Union threatens Dem House members on anti-Keystone vote
Democratic House members are being squeezed by pro and anti Keystone pipeline advocates and the issue threatens to throw a monkey wrench into the 2014 mid term election.
The Laborers' International Union of North America (LIUNA) has sent a letter to its members telling them to put some heat on Democratic House members who oppose construction of the Keystone pipeline. But mega-donor Tom Steyer has threatened Democrats with being cut off from his $100 million war chest if they vote for the project.
The issue has pitted activists against each other and has caused President Obama to delay his decision until he can figure out a way out of the mess.
A letter distributed Friday by the Laborers' International Union of North America (LIUNA) to the districts of 27 House Democrats calls for union members to make sure their representative "feels the power and the fury of LIUNA this November."
Their crime: signing a letter to Secretary of State John Kerry last month urging him to reject Keystone, which would carry oil sands from Canada to Gulf Coast refineries.
"Your member of Congress is trying to destroy job opportunities for our LIUNA brothers and sisters," said the letter signed by Terry O'Sullivan, the general president of LIUNA.
"For every action, there is a reaction, and our reaction to this frontal assault on our way of life needs to be loud and clear. If you do not stand with us, we sure as hell will not stand with you," O'Sullivan wrote, noting the jobs Keystone would create for union members.
A copy of the LIUNA letter was obtained by The Hill.
LIUNA also sent letters to the House Democrats directly, dangling the 2014 election threat in front of each member.
The Democrats on LIUNA’s hit list include Reps. Frank Pallone Jr. (N.J.), Anna Eshoo (Calif.), Raúl Grijalva (Ariz.) and Tim Ryan (Ohio).
The Keystone pipeline has long been a source of friction between Democrats and labor unions. While green groups are fighting aggressively to stop the project, many unions support it on the grounds that it would provide a surge of jobs into the construction industry.
The letter to LIUNA members asks them to keep in mind that "unemployed construction workers desperately need the work" generated by the $5.4 billion project, calling it a "lifeline" for thousands of members.
The building trade union said it is committed to reducing greenhouse gas emissions, but not at the cost of jobs.
"The livelihoods of LIUNA members are too important for our union to continue ignoring the actions of supposed ‘friends’ who stand in the way of jobs that enable our proud members to provide for themselves and their families," states a letter to Rep. Jan Schakowksy (D-Ill.), one of the 27 Democrats targeted.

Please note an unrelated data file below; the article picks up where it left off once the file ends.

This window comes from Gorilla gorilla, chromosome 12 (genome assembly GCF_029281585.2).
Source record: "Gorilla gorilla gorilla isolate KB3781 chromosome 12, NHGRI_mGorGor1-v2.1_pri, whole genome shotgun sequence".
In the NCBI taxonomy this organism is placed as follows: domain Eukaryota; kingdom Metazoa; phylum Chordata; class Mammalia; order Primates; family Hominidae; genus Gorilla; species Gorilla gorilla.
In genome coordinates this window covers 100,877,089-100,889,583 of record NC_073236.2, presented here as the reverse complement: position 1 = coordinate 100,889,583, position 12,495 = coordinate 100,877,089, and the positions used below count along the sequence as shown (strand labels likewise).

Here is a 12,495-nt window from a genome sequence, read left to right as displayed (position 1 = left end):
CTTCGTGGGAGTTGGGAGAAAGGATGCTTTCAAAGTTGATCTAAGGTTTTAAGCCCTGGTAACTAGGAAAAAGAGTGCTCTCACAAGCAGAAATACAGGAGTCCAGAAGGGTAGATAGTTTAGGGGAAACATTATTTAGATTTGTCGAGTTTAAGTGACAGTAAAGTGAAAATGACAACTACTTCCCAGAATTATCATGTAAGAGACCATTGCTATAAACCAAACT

The push by LIUNA underscores the backlash President Obama might face in November if he punts a decision on the oil-sands pipeline past the election.
The decision pins Obama between different factions in the Democratic base.
That other faction is led by former hedge fund manager Tom Steyer who is making no bones about his unhappiness with Democrats who don't toe his extremist green line:
Mr. Steyer, a 56-year-old hedge-fund billionaire, said environmentalists must embrace "hardball" politics. His super PAC, NextGen, attacked Keystone backer Rep. Stephen Lynch in the Massachusetts Democratic Senate primary last year.
On opening day of the baseball season last year, as Mr. Lynch was working the crowd at Fenway Park, Red Sox fans looked up to see an airplane trailing a banner: "Steve Lynch for Oil Evil Empire." Then-Rep. Ed Markey won the primary and subsequent election.
Rep. Lynch, who represents the Boston area, declined to comment through a spokeswoman. During last year's primary, he wrote an article for the Boston Globe calling Mr. Steyer the representative of "a left-wing environmental faction that has adopted the same divisive tactics as other special interests."
A more recent target of Steyer criticism in a NextGen online spot, Sen. Mary Landrieu of Louisiana, is a key to Democrats maintaining their Senate majority in this fall's elections. Her office declined to comment on Mr. Steyer.
Mr. Steyer was welcomed by Democrats when he appeared on the national political scene in 2012. Officials saw him as someone who could mobilize younger voters around climate-change causes and counterbalance Republican energy-industry donors such as the Koch brothers.
But like his GOP counterparts, he doesn't always spend his millions as his party would wish. In private, administration and party officials grumble about Mr. Steyer's activism, in particular his attacks on some Democrats.
The tensions could be on display in coming weeks. The event for the DSCC's Blue Green Council includes Senate Majority Leader Harry Reid of Nevada, according to the invitation. Mr. Reid is banking on Ms. Landrieu's re-election to maintain the Senate Democratic majority.
At the event, Mr. Steyer plans to unveil a poll he commissioned on the popularly of the Keystone, and it probably isn't going to be positive for the pipeline.
Mr. Steyer has indicated he and NextGen will likely get involved this year in the Pennsylvania governor's race, where energy issues are in play, and the Iowa Senate race.
Damned if you do and damned if you don't - not a satisfactory state of affairs for a Democratic politician who needs the cash Steyer can give him as well as the campaign assistance the unions have long given Democrats.
Eventually, Obama is going to have to rule and offend a lot of his supporters. It will probably come down to whose loss of support will do the least amount of damage to Democrats in November.
Not very complicated when you consider that the issue will play into the GOP's hands in several states.